Jesse Lee Peterson Urging Amara La Negra to Stop Identifying as Afro-Latina Touches on a Major Issue


If you’re familiar with Amara La Negra, you know that the Love & Hip Hop: Miami star is beyond proud of her Afro-Latina heritage and has used her platform to help shine a light on the Afro-Latinx community, which is often ignored in mainstream media. In fact, she recently made an appearance on Jesse Lee Peterson’s show, The Fallen State, to discuss her Afro-Latina pride and why it’s so important. But things quickly took an awkward turn and Amara was not having it.

Everything about this interview was uncomfortable, from Peterson claiming it took forever to learn how to pronounce her name to the questions he had surrounding Amara’s Black identity.

“I know a lot of people are concerned for whatever reason about if you’re Black or not because you call yourself Afro-Latina,” he said.

Amara responded saying: “I’ve been told that you know I do Blackface and that this is really not my skin color. I actually take melanin shots and I also spray tan to get this shade of Black because I’m really not Black. You know my features don’t match my skin color,” she said sarcastically.

“It’s so weird that some Black people believe that,” Peterson added. “You just said that as a joke but some people actually believe that.”

It’s wild to me that the idea of someone being BOTH Black and Latina is so mind-boggling to some folks that they really can’t actually believe that Amara is really Black and that this is really her skin color. How are we still having this conversation in 2019?

“I’ve actually had to go on interviews where they’ve asked to touch my skin to see if it comes off,” she said. “I’ve done it but deep down inside I’ve been like this is so pathetic and actually it’s a terrible feeling to know that certain places you go you have to prove yourself constantly. But when I say that I’m an Afro-Latina, it’s not as difficult as people make it seem. It means that I come from African descent but my culture and everything else I’m Latina — I’m Dominican. A lot of people feel that you know Africans were only dropped in America, that there’s not more Black people like me in the rest of the world and there is. So you know it took a second for some people to digest that information.”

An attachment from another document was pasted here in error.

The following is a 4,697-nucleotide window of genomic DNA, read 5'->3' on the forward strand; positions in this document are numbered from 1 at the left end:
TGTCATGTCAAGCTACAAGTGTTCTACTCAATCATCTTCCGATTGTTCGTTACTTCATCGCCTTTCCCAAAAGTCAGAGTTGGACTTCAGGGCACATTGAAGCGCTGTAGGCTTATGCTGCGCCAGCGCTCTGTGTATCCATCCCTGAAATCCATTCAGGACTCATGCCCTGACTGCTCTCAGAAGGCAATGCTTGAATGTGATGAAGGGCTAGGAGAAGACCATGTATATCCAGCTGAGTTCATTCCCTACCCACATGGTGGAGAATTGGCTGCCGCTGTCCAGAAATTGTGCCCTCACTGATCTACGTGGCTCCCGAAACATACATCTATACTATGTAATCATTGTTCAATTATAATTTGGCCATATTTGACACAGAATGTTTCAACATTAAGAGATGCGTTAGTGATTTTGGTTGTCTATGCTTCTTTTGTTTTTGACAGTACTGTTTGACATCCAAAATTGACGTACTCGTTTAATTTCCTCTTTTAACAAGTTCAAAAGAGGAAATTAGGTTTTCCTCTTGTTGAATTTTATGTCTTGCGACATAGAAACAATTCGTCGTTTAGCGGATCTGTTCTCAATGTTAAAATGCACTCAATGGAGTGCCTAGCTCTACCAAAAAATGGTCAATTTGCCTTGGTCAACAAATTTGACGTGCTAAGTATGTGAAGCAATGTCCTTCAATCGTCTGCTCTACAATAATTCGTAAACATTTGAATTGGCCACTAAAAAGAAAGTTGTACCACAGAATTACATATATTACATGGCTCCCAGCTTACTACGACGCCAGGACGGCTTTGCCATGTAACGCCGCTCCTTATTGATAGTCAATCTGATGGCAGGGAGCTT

Here’s where things got real weird.

“You know now that I see you in person, you don’t look like a Black person,” Peterson said. “You look like a dark-skinned Latina or something like that, right?”

Amara at this point looked pretty disturbed and sarcastically responded asking: “Really?”

“Why would you want to call yourself Afro-Latina. Black people are so negative. There’s nothing really good about being an Afro and they pretend to be Afro-Americans when really they are American,” Peterson said.”They wouldn’t even recognize Africa if it drove down the road passed them. It’s such a negative thing. Why would you want to present yourself — if you want to present Latina — why would you want to present yourself with the Afro thing. What’s the purpose?”

Amara checked him real quick by stating the obvious.

“Culturally yes, I am very Dominican. I am very Latina. But you can obviously also tell I am very Black as well… the thing is what exactly does a Latina look like? So if I’m a dark Latina, what does a Latina look like? So what does an African American woman look like? Like me!” she says.

Peterson continues on with his ignorance saying: “There is no such thing as an African American woman, they made that up. They are American, they were born here, but they’re dumb and so they are calling themselves African American.”